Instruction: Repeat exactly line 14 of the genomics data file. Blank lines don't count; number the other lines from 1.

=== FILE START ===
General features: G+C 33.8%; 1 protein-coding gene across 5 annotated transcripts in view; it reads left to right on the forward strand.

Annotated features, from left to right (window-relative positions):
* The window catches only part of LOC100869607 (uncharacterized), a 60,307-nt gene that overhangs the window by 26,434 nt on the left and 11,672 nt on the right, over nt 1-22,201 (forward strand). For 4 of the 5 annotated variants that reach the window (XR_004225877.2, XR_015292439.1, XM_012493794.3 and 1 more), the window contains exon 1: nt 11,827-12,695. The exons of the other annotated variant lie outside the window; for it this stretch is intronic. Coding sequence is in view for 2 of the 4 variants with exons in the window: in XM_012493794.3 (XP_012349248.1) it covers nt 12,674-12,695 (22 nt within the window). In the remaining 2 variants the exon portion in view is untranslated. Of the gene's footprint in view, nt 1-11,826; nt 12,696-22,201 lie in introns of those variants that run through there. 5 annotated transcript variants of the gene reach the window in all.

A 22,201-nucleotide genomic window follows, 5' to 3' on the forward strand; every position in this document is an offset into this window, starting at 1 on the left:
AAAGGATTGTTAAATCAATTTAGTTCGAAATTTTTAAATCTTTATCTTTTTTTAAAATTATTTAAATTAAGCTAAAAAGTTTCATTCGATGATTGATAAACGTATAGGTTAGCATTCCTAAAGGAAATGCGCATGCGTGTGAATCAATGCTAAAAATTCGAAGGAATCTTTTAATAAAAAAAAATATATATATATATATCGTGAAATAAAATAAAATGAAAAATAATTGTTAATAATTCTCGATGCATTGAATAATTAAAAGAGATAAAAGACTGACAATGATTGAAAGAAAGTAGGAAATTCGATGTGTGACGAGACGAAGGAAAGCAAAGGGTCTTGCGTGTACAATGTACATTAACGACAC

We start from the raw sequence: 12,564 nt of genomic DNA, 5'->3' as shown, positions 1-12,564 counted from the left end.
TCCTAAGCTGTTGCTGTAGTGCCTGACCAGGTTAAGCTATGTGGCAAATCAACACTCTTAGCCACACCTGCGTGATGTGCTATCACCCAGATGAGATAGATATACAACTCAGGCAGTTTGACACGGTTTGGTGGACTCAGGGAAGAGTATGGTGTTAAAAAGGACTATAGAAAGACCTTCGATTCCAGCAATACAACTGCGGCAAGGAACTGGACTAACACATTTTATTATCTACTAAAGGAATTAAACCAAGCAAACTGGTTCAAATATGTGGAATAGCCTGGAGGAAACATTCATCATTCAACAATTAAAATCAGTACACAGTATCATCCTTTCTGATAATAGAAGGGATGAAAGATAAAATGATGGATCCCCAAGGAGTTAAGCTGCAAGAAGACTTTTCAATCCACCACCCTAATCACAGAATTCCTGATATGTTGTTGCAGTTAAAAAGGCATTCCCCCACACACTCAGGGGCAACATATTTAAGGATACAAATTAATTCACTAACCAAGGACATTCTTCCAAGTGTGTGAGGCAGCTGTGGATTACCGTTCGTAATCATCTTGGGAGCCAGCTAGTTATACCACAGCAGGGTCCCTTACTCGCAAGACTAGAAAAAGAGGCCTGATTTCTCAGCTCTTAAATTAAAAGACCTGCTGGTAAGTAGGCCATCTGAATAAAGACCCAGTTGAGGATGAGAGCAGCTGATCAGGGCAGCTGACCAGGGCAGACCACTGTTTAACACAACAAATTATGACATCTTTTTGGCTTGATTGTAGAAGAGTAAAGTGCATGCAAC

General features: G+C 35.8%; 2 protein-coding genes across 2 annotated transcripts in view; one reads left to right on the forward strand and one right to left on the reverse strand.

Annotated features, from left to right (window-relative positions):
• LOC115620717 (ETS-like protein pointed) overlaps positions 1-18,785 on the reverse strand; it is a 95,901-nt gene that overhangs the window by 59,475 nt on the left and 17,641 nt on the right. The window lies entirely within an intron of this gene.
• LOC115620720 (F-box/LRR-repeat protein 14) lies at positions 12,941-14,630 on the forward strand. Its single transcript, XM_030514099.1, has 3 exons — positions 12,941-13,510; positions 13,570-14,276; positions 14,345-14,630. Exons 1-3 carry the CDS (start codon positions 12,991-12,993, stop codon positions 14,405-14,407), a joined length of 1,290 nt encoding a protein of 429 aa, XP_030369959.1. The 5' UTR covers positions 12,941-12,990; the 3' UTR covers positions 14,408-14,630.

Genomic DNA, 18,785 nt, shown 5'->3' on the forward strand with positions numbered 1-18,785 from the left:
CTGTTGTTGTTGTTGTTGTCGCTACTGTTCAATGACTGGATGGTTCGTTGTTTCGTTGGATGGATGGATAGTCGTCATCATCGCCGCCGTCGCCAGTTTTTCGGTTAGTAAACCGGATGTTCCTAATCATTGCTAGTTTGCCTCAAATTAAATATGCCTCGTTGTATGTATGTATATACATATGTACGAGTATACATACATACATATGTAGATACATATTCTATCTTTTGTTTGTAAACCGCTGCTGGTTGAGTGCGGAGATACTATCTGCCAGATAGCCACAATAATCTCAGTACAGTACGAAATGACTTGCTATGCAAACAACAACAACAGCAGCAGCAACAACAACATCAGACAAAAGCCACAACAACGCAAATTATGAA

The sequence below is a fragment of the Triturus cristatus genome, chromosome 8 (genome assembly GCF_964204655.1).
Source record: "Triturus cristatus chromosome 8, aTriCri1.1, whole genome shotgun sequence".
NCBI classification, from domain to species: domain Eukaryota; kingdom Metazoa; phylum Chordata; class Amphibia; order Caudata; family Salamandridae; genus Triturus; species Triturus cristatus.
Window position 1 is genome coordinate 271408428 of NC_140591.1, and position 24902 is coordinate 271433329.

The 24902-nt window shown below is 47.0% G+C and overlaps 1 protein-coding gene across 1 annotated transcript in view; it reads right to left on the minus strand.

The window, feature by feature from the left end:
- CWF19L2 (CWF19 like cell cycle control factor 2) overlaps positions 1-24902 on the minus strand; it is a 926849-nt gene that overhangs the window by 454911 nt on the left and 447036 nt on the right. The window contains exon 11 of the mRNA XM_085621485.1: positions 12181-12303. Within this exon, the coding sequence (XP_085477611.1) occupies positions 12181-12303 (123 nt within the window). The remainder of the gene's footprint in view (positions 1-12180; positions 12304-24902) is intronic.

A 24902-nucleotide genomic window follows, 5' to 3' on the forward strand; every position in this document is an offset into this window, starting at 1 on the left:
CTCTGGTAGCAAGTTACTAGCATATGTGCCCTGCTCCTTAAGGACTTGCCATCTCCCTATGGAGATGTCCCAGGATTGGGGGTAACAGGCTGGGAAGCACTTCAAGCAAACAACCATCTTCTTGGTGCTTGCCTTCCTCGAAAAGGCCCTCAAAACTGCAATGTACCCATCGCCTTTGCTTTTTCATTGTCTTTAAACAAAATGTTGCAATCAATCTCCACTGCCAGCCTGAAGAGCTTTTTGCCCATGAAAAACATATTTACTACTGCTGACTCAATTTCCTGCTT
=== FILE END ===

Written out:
The sequence below is a fragment of the Triturus cristatus genome, chromosome 8 (genome assembly GCF_964204655.1).